Biomedical engineering associate professor Wolfgang Fink has been named fellow for the Arizona Center for Accelerated Biomedical Innovation for his research and advancements in the field of biomedical technologies.

"I felt very honored to receive this award," said Fink, who holds a joint faculty position in electrical and computer engineering. "It was definitely very nice to receive this recognition."

ACABI's purpose is to bring together biomedical experts to collaborate for the goal of accelerating the development of biomedical technologies.

"ACABI is like a think tank," Fink said. "So when a medical problem that involves engineering presents itself, the purpose is to brainstorm and come up with ways to solve it."

Fink's colleague, UA cardiologist and ACABI leader Marvin Slepian, calls ACABI "a creative engine," and Fink is an important cog in that engine. He is a leader in research and development for artificial retinas and vision science for the center, with 18 issued patents and several more pending. His goal is to "give vision back to blind people."

A mobile phone shows a person's hand through a remote diagnostic app.Also, as smartphones have become seemingly omnipresent, Fink said he is investing time and research into their potential use to conduct medical examinations worldwide.

"It would be something that provides quality health care to those in austere environments like third-world countries, to those deployed in the field or on a ship," Fink said. "Basically, any area where you do not have an expert within tens of miles. To make those examinations portable is a big deal."

In addition to the honor from ACABI, Fink was recognized as a da Vinci Fellow in 2015 and Fellow of the American Institute for Medical and Biological Engineering (AIMBE) in 2012. He is also the inaugural Edward and Maria Keonjian endowed chair at the University of Arizona.

Jennifer Barton Named Director of BIO5 Institute After National Search

Jennifer K. Barton, director of the BIO5 Institute, in her lab in the Thomas W. Keating Bioresearch Building.

After a national search, professor of biomedical engineering Jennifer Kehlet Barton has been named director of the BIO5 Institute.

Barton, also a professor of electrical and computer engineering, optical sciences, and agricultural and biosystems engineering, has been on the University of Arizona faculty since 1998. She served as BIO5 assistant director from 2009 to 2012, and became interim director in 2015. Her research expertise is in translational biomedical optics, as well as the prevention and early detection of cancer. Barton has published more than 100 peer-reviewed journal articles.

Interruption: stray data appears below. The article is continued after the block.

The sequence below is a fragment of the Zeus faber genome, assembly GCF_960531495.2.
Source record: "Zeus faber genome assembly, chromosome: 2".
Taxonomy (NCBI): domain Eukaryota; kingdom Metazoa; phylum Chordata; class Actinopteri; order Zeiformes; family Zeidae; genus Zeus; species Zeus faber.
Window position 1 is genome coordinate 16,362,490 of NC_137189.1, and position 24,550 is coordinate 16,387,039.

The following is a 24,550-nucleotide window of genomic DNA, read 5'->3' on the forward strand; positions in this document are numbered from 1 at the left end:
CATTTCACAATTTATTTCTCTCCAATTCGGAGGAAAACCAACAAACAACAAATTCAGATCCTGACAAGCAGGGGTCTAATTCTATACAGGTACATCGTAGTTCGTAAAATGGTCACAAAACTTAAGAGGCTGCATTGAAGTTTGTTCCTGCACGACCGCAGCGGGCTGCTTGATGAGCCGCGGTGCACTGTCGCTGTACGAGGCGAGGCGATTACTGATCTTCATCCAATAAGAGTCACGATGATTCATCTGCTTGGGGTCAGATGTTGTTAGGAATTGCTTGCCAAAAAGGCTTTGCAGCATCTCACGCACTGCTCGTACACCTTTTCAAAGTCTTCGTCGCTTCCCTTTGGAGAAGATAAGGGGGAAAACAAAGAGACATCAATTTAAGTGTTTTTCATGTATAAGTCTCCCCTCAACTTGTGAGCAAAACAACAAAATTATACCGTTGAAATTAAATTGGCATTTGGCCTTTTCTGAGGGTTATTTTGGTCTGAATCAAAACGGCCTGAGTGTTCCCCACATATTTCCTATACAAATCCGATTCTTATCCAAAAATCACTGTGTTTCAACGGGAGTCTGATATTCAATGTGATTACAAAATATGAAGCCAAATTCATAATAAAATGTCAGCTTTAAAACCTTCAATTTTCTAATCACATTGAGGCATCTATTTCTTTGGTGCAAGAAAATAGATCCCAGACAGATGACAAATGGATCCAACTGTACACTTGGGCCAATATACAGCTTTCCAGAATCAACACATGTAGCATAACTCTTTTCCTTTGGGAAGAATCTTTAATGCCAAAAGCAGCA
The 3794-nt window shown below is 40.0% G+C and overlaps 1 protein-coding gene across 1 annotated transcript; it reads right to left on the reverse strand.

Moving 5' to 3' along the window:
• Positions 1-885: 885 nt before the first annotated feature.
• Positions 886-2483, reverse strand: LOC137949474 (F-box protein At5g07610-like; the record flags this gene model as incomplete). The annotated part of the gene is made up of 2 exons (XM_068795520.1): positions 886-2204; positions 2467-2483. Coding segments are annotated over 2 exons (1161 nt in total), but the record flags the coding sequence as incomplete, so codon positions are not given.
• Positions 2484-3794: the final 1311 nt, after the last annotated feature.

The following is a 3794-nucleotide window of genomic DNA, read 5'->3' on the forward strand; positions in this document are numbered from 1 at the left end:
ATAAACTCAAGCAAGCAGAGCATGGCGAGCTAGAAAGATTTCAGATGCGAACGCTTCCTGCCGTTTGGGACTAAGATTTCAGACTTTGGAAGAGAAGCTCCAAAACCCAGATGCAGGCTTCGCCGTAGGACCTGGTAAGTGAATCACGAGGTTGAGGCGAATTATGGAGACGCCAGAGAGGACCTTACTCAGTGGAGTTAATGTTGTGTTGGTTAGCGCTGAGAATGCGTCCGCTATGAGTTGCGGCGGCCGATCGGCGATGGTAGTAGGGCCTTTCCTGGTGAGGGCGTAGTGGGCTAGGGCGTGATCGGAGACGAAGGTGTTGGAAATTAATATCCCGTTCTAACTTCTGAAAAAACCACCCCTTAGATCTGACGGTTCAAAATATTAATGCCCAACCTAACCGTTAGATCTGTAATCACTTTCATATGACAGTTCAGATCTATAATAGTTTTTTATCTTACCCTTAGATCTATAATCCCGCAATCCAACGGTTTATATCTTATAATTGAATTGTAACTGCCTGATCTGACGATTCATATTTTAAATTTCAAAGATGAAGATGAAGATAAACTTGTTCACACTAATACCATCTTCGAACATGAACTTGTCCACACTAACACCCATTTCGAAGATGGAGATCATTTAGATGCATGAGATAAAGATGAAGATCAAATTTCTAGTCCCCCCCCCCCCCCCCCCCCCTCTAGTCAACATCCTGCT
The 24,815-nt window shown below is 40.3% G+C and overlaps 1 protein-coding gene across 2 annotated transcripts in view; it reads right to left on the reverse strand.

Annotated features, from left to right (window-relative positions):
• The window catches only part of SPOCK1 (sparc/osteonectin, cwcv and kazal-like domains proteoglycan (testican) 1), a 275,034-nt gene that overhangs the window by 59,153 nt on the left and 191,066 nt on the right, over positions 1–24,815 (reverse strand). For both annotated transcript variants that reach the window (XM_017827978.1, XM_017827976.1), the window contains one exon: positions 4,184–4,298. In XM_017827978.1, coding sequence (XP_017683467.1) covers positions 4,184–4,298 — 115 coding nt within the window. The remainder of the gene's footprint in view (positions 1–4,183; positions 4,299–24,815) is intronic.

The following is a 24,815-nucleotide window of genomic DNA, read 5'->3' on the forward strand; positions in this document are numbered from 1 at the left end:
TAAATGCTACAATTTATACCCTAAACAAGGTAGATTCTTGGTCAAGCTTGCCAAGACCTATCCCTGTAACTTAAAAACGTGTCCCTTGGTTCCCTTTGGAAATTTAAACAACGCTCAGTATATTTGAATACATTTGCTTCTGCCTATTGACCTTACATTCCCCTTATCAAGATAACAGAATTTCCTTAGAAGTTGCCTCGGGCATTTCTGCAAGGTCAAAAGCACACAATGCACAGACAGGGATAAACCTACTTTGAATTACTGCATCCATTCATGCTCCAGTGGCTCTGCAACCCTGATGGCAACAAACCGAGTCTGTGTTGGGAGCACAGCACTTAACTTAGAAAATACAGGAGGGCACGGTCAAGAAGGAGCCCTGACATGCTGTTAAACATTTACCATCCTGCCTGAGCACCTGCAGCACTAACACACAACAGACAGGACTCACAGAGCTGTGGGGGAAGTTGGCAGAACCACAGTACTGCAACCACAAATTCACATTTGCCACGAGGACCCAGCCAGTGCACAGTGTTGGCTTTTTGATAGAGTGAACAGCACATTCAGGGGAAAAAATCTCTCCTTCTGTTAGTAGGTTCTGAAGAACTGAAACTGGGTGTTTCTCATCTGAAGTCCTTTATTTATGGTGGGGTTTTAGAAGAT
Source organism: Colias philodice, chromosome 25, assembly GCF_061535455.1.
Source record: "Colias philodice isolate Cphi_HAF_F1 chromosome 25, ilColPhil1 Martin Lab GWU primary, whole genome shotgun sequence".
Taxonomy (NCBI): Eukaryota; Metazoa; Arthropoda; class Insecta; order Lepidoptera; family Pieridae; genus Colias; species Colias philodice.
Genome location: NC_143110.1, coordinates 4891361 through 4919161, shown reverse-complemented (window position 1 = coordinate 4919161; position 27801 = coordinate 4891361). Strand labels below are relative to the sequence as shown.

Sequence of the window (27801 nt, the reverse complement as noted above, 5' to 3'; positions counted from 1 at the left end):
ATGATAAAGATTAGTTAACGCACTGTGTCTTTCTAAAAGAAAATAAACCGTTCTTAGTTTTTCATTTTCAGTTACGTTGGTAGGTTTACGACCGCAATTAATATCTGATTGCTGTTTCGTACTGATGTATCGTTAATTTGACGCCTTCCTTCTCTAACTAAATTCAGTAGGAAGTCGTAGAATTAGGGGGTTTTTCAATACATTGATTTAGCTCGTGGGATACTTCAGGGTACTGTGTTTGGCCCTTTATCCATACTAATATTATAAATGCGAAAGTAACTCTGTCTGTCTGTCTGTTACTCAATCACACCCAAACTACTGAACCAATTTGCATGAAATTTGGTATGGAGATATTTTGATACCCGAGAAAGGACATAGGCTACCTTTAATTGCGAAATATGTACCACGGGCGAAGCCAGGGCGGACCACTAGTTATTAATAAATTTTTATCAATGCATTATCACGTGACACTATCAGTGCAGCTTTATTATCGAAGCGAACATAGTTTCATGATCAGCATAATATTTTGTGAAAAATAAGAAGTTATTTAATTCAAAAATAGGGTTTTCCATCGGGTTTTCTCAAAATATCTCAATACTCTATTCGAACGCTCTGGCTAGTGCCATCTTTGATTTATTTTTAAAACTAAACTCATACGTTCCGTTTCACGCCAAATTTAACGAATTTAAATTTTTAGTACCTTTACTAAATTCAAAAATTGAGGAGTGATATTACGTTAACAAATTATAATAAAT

"I am thrilled to have Dr. Jennifer Kehlet Barton continuing in the role of director of the BIO5 Institute on a permanent basis," said UA President Robert C. Robbins. "Her success as a biomedical engineer and her commitment to community impact, mentorship and teaching make her an ideal leader for this important center."

Impatience a Virtue for Biomedical Engineering Freshman and Company Founder

Jeremiah Pate inspects fruit flies under a microscope in the Zarnescu lab. (Photo: Emily Walla/UANews)Biomedical engineering student Jeremiah Pate refused to wait until after graduation to found a company, and now he is designing satellites that can explore asteroids and proteins that can battle Parkinson's disease, even before finishing his freshman year.

"Impatience is a virtue," says Pate, a biomedical engineering major and founder of a company called Lunasonde. Pate was told to wait until after earning a bachelor's degree to start a company, and told to wait until graduate school to start research on a potential therapy for Parkinson's disease.

Instead, as a senior in high school in Oro Valley, Arizona, Pate started Lunasonde, which specializes in small, inexpensive satellites. These "picosatellites" can identify deposits of precious metals, natural gas and water beneath the surface of the Earth.

When he isn't working on his schoolwork, Pate researches gene therapy for Parkinson's disease in the lab of molecular and cellular biology and neurology professor Daniela Zarnescu.

Arizona Bioindustry Association to Honor Dr. Marvin Slepian with Award for Lifetime Achievement

The Arizona Bioindustry Association will honor Marvin J. Slepian, MD, of the University of Arizona, with the AZBio Pioneer Award for Lifetime Achievement at the 2017 AZBio Awards, Oct. 11 at the Phoenix Convention Center.

Slepian is a cardiologist, inventor, entrepreneur and educator, serving at the UA as professor of medicine, professor and associate department head of biomedical engineering, professor of materials science and engineering, professor of medical imaging, McGuire Scholar in the Eller College of Management, and member of the Sarver Heart Center.

Each year, the AZBio Awards ceremony honors Arizona’s leading companies and educators who exemplify the depth, breadth and expertise of the state’s bioscience industry. 

Biomedical Engineering Student Builds Telescopes as Part of Undergrad Team

JeffriesBefore she graduated in May, biomedical engineering student Lindsie Jeffries joined four other undergraduates in a project to create two 24-inch telescopes for the purpose of tracking satellites and space junk. "It was exciting putting the telescope together and confirming that everything fit and worked,” Jeffries said. “I also enjoyed getting to know my teammates. They were all hard workers who cared about the project and pushed me to do my best."


University of Arizona College of Engineering
Department of Biomedical Engineering 1127 E James E. Rogers Way P.O. Box 210020 Tucson, AZ 85721-0020